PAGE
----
Figure 2. Different Types of Genomic DNA Contamination In Total RNA Preparations. Agilent 2100 bioanalyzer electropherograms of RNA contaminated with high molecular weight genomic DNA (A), partially sheared genomic DNA (B), and small DNA fragments generated by incomplete DNase I digestion (C).
Small RNAs, such as 5S and tRNAs, are efficiently recovered in organic extraction methods but are depleted in column-based purification methods (compare Panels A and C, and Panels B and D in Figure 1). At Ambion, we have found that total RNA samples in which small RNAs have been removed by solid phase extraction (following organic extraction) show superior performance in RNA amplification compared to RNA isolated by organic extraction only. Since small RNAs can comprise as much as 15% of total RNA, their removal effectively increases the percent of mRNA within the total RNA sample and decreases the potential for interference during cDNA synthesis.
The rRNA Ratio Should Not Be Used as the Sole Indicator of mRNA Quality
The 28S:18S rRNA ratio has traditionally been viewed as the primary indicator of RNA quality, with a ratio of 2.0 considered to be indicative of high quality, intact RNA. However, with widespread use of the Agilent 2100 bioanalyzer, it has become increasingly clear that the long time standard of a 2.0 rRNA ratio is difficult to meet, especially in RNA derived from clinical samples. This has led researchers to question the wisdom of using the ratio of the 28S and 18S rRNAs, two highly structured and long-lived molecules, as the sole measure of the quality of the underlying mRNA. At Ambion, we find that total RNAs with 28S:18S rRNA ratios of 1.0 or greater usually provide high quality intact mRNA, and perform well in a variety of applications.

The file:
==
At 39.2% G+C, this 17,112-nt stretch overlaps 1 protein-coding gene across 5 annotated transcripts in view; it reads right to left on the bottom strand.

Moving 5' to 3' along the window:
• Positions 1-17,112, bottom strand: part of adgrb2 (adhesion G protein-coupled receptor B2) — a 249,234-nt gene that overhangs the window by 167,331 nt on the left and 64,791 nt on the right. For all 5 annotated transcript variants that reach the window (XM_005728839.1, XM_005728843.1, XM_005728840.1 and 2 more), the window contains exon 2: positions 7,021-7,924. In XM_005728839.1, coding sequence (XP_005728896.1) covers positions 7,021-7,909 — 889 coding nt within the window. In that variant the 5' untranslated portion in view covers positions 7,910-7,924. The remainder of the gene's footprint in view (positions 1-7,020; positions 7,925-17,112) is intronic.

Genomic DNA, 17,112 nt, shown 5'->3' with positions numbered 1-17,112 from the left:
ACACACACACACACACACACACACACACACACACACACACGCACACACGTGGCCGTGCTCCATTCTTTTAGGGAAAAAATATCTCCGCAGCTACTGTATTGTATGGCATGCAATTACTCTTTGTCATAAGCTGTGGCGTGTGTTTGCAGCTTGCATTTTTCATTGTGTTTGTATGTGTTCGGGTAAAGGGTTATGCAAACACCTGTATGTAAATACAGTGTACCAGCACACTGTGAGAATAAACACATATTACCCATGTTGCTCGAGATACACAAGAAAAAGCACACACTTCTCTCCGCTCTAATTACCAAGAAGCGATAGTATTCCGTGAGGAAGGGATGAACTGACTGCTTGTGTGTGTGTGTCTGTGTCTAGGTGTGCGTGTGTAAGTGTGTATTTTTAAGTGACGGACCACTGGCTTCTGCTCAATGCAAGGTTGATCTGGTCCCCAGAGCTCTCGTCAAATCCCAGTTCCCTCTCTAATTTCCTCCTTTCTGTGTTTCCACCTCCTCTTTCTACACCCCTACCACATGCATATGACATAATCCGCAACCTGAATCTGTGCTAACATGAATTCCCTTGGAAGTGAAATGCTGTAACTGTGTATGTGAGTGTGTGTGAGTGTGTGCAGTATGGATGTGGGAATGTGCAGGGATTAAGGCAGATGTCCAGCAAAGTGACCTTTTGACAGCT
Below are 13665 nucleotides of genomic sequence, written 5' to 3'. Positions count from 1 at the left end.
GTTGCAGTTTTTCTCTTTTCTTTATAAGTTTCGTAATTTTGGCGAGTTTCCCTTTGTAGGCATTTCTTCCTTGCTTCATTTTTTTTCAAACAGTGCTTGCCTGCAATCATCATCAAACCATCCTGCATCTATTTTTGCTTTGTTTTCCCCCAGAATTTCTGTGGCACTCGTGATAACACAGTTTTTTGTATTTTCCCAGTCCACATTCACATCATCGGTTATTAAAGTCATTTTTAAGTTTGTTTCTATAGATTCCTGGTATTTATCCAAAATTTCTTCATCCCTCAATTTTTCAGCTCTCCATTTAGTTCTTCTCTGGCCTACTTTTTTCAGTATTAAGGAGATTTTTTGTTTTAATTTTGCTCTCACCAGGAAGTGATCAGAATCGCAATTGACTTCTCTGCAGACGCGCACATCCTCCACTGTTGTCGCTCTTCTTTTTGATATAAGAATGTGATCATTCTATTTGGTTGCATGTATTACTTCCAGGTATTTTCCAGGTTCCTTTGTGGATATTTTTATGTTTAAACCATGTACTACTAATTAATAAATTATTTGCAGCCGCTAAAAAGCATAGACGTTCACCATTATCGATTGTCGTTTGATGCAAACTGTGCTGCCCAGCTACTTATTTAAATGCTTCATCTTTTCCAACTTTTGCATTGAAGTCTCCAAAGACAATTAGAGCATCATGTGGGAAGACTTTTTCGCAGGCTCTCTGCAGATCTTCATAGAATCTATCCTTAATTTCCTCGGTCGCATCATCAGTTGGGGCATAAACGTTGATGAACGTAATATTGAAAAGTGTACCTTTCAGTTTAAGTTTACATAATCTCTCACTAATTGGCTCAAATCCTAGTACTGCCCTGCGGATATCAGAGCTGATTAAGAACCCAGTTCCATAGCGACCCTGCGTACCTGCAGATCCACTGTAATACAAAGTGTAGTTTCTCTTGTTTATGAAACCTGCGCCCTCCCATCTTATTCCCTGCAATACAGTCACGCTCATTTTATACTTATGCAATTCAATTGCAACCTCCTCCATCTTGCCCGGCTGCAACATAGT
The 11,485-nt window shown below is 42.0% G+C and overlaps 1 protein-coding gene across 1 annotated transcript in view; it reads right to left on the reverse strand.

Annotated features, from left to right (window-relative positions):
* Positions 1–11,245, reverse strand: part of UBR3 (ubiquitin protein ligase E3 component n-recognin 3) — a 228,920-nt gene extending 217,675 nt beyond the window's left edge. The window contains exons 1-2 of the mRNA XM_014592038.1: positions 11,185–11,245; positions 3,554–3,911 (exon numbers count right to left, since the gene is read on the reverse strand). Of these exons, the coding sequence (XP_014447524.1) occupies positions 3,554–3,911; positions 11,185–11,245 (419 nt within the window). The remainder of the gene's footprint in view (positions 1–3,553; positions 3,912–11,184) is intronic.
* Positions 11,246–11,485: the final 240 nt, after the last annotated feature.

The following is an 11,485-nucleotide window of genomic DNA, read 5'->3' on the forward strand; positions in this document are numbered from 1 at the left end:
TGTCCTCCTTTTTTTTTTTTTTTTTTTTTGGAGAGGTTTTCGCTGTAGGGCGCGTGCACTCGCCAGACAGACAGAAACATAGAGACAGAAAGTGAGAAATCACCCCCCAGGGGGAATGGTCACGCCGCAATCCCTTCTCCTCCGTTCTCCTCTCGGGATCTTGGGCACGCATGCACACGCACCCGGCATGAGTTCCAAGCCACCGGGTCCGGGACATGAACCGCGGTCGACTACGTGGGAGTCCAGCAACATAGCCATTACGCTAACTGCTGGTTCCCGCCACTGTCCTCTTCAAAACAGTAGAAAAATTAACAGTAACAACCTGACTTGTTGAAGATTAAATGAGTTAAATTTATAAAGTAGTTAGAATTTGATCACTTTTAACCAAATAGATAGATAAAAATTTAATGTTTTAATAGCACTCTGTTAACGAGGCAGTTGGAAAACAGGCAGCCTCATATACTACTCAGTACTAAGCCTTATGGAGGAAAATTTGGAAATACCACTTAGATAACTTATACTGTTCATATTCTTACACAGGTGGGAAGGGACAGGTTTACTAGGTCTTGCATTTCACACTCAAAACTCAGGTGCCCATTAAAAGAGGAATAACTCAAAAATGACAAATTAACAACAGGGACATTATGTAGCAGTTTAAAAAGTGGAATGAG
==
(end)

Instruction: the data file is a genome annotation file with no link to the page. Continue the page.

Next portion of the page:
One way to extrapolate information about sample integrity is to carefully evaluate the baseline in the bioanalyzer electropherogram. In high quality RNA (rRNA ratio near 2.0), the baseline above and below the 18S and 28S rRNA peaks will be relatively flat. As the 28S rRNA breaks down, the degradation products will cause the baseline between and below the 18S and 28S rRNA peaks to rise. The 18S and 28S rRNAs will appear to be riding on top of the baseline.
As a cautionary note, some total RNAs will often contain classes of small RNAs that may initially appear to be breakdown products but are actually abundant tissue-specific mRNAs (Figure 3). These abundant small RNAs are most often found in RNA isolated from reproductive and intestinal tissues. Their fluorescence can sometimes dwarf that of the rRNAs. Generally, they can be distinguished from degradation prod ucts because the rRNA ratio of the sample will be greater than 1.0 and the baseline between the small RNAs and the 18S RNA will be relatively low.
Figure 3. Low Baseline Fluorescence Indicates Good RNA Quality.(A) Partially degraded total RNA. The 28:18S rRNA ratio is 0.9 and the baseline fluorescence is elevated both between the 28S and 18S and below the 18S, making the rRNA peaks appear to be riding on top of the baseline. (B) Human intestinal RNA containing abundant small RNAs. This sample can be distinguished from partially degraded RNA by the relatively high 28S:18S rRNA ratio, and the relatively low baseline both between the 28S and 18S peaks, and immediately below the 18S peak.
Our data suggest that, aside from integrity, trace contaminants may be the largest contributor to poor performance in sensitive enzymatic applications such as amplification for microarray analysis. Most often impurities interfere with cDNA synthesis steps, resulting in reduced size and yield of aRNA following in vitro transcription. In fact, a recent study on the impact of moderate RNA degradation on microarray analysis suggests that while the loss of the 5' end of transcripts results in higher ratios of hybridization to 3' end probes than 5' end probes, the number of genes detected or differentially expressed is not significantly reduced (4). Stated simply, RNA quality can be defined as the sum of RNA integrity and RNA purity. Many researchers are finding that their application may be tolerant of some loss in RNA integrity, as long as their RNA is free of residual contaminants.